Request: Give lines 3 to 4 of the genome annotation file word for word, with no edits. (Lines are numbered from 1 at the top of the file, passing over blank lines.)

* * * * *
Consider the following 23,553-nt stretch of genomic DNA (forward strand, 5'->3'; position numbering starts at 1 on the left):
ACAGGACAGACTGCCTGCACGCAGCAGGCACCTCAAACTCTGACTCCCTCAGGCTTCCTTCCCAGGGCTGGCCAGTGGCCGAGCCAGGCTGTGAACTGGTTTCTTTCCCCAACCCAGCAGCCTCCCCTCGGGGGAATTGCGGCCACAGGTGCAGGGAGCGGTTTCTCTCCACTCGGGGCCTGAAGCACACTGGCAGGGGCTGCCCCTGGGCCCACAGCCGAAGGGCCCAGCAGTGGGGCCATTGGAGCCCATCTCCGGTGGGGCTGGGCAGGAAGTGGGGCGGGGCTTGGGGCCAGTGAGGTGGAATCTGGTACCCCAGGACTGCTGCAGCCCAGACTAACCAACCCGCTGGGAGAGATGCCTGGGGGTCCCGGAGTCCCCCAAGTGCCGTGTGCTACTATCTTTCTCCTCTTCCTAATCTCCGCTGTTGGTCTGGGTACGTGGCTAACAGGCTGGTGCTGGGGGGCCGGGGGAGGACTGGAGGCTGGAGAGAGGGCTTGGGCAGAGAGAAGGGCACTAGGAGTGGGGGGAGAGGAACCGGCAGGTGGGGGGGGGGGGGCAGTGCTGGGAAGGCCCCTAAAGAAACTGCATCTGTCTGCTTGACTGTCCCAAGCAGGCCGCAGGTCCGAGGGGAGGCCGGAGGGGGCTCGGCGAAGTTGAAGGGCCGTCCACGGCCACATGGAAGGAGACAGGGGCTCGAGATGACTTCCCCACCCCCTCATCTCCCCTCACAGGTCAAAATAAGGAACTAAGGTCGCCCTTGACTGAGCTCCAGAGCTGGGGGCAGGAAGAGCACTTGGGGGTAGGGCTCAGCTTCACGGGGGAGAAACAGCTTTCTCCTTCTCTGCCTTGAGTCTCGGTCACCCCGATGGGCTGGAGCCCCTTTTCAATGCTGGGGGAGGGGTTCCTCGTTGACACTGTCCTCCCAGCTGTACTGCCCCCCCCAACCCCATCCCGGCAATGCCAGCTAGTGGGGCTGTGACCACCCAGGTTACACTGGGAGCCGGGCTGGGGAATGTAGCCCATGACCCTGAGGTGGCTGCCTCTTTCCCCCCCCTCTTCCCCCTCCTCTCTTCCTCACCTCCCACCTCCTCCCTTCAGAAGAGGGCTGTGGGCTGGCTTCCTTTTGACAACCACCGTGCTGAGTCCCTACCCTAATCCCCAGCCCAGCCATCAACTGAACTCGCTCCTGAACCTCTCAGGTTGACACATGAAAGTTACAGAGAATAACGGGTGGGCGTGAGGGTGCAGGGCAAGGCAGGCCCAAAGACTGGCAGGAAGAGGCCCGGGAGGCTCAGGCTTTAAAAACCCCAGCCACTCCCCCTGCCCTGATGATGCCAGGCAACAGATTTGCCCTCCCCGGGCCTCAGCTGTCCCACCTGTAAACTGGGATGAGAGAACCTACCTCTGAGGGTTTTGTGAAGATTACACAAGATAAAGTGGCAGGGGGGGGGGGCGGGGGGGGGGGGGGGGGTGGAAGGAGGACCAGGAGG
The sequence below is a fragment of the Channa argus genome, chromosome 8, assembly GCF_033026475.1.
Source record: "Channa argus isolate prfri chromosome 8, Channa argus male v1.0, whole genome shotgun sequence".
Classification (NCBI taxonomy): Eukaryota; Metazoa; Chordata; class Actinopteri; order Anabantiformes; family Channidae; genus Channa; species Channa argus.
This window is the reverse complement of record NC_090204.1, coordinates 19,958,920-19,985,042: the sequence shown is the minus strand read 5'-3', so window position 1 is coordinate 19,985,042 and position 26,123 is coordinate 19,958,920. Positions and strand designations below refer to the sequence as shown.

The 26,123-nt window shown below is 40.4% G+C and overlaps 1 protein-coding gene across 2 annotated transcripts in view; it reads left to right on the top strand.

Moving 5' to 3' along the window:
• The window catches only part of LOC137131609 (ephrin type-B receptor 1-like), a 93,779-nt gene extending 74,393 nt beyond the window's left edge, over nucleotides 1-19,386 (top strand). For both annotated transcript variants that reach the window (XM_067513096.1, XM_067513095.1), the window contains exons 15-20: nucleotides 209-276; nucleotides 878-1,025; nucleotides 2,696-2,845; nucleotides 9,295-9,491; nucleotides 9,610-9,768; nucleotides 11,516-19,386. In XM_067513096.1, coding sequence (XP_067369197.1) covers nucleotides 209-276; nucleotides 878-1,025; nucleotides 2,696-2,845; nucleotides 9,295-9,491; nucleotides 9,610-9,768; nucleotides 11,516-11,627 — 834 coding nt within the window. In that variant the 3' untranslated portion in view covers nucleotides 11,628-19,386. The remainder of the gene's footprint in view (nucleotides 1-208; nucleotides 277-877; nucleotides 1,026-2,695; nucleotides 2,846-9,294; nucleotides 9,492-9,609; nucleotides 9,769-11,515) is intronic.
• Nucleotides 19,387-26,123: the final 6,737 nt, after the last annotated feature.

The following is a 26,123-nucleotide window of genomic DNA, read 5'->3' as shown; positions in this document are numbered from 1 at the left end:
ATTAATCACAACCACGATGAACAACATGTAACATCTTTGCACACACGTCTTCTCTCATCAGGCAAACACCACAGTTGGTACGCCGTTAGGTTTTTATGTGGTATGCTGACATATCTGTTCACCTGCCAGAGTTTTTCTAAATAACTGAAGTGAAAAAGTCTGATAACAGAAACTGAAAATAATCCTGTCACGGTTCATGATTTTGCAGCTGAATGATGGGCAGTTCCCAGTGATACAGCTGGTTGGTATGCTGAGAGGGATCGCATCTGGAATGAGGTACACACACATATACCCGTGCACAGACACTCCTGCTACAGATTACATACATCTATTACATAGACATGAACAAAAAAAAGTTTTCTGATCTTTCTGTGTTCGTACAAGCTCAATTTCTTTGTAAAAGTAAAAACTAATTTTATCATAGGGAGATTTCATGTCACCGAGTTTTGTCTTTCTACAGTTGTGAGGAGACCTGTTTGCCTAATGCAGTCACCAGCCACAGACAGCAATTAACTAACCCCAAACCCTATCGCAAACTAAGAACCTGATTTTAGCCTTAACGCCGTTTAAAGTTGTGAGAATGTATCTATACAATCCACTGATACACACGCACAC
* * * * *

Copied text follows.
The sequence below is a fragment of the Channa argus genome, chromosome 8, assembly GCF_033026475.1.
Source record: "Channa argus isolate prfri chromosome 8, Channa argus male v1.0, whole genome shotgun sequence".